"Yoga," says the Bhagavad Gita, "is evenness of mind." This means that through good and bad, highs and lows, ups and downs, when you can accept all-even those you don't like that you have reached freedom.
I realized yesterday sitting next to the river watching Che bask in the present moment (that's the great thing about dogs, always Awake!) that I have tasted that place. I have tasted, touched, smelled, felt and intuited that place and I want more of it. So I decided I would start with a walking meditation, taking a slow pace back down the Superior Hiking Trail, watching my breath.
As I walked I noticed things I had missed, in particular how the mushrooms (with which I have a particular fascination) were popping up all over the trail in a vibrant display of pinks and yellows.
Breathing, I took out my camera and crouched down turning it to the macro setting; designed to capture a smaller perspective, perfect for focusing attention. And for the next two hours I was completely absorbed in the tiny bright world of fungi, my breath, the mushrooms and the click of the shutter registering as meditation; unifying consciousness, deepening concentration.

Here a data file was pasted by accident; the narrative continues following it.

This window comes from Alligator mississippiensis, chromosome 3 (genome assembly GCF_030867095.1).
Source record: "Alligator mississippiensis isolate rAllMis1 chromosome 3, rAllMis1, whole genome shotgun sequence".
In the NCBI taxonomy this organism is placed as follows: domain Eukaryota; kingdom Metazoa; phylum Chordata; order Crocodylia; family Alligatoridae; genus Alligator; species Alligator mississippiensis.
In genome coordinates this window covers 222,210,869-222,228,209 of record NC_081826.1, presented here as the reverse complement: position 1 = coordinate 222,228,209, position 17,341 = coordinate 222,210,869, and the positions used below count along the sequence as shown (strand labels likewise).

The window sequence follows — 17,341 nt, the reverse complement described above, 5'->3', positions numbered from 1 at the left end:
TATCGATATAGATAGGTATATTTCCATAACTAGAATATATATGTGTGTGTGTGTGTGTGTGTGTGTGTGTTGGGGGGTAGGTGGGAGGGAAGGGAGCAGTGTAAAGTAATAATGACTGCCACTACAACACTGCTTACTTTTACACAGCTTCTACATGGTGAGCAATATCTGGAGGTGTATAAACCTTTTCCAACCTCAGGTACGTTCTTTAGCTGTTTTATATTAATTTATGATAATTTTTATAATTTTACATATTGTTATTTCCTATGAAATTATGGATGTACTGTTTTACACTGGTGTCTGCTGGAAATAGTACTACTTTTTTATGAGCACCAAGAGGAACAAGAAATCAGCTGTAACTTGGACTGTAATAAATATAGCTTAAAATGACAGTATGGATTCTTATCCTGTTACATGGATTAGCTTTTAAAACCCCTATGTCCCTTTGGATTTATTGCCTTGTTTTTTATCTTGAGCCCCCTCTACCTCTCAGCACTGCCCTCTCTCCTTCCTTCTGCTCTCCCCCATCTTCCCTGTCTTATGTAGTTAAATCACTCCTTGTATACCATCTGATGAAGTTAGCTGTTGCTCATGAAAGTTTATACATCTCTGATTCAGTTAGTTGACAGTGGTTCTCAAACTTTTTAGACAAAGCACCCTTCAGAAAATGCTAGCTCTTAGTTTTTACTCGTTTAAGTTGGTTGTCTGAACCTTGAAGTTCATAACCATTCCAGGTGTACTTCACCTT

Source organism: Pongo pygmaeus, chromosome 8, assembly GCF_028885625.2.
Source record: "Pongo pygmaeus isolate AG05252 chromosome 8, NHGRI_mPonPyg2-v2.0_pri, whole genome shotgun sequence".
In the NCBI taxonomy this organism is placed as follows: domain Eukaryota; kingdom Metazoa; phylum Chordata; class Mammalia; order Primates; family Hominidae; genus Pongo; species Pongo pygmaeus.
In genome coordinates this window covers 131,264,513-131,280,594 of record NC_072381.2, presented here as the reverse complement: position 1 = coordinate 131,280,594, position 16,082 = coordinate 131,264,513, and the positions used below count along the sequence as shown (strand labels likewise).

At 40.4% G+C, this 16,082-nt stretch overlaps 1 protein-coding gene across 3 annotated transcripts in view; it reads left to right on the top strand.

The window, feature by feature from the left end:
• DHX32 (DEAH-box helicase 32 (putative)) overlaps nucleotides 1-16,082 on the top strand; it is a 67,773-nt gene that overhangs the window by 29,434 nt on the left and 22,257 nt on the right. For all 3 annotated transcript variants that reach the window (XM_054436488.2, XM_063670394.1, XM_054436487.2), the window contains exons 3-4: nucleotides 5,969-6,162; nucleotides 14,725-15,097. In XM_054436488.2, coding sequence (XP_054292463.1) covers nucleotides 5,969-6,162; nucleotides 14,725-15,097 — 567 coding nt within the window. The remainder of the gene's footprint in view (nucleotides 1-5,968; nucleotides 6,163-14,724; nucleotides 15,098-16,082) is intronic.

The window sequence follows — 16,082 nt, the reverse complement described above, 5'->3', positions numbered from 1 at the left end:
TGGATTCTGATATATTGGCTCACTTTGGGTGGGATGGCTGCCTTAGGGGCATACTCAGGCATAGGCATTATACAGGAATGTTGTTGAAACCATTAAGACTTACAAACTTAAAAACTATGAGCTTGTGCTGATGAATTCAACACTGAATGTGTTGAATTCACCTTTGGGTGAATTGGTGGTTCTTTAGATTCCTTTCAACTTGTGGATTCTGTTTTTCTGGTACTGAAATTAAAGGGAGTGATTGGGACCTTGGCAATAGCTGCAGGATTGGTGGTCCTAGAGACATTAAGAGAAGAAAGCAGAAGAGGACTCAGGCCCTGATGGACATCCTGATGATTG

I left the forest with a deeper appreciation for the ability to focus and the sense that this is a process that takes its own time (much like Everything!).
The best we can do is to take it in digestible pieces; one day at a time with consistency in practice and compassion for ourselves.
I leave you with Buddha's Twin Verses, from the Dhammapada:
All that we are is a result of what we have thought: we are formed and molded by our thoughts. Those whose minds are shaped by selfish thoughts cause misery when they speak or act. Sorrows roll over them as the wheels of a cart follow the hooves of the bullock that draws it.
All that we are is a result of what we have thought: we are formed and molded by our thoughts. Those whose minds are shaped by selfless thoughts give joy when they speak or act. Joy follows them like a shadow that never leaves them.
Wednesday, August 4, 2010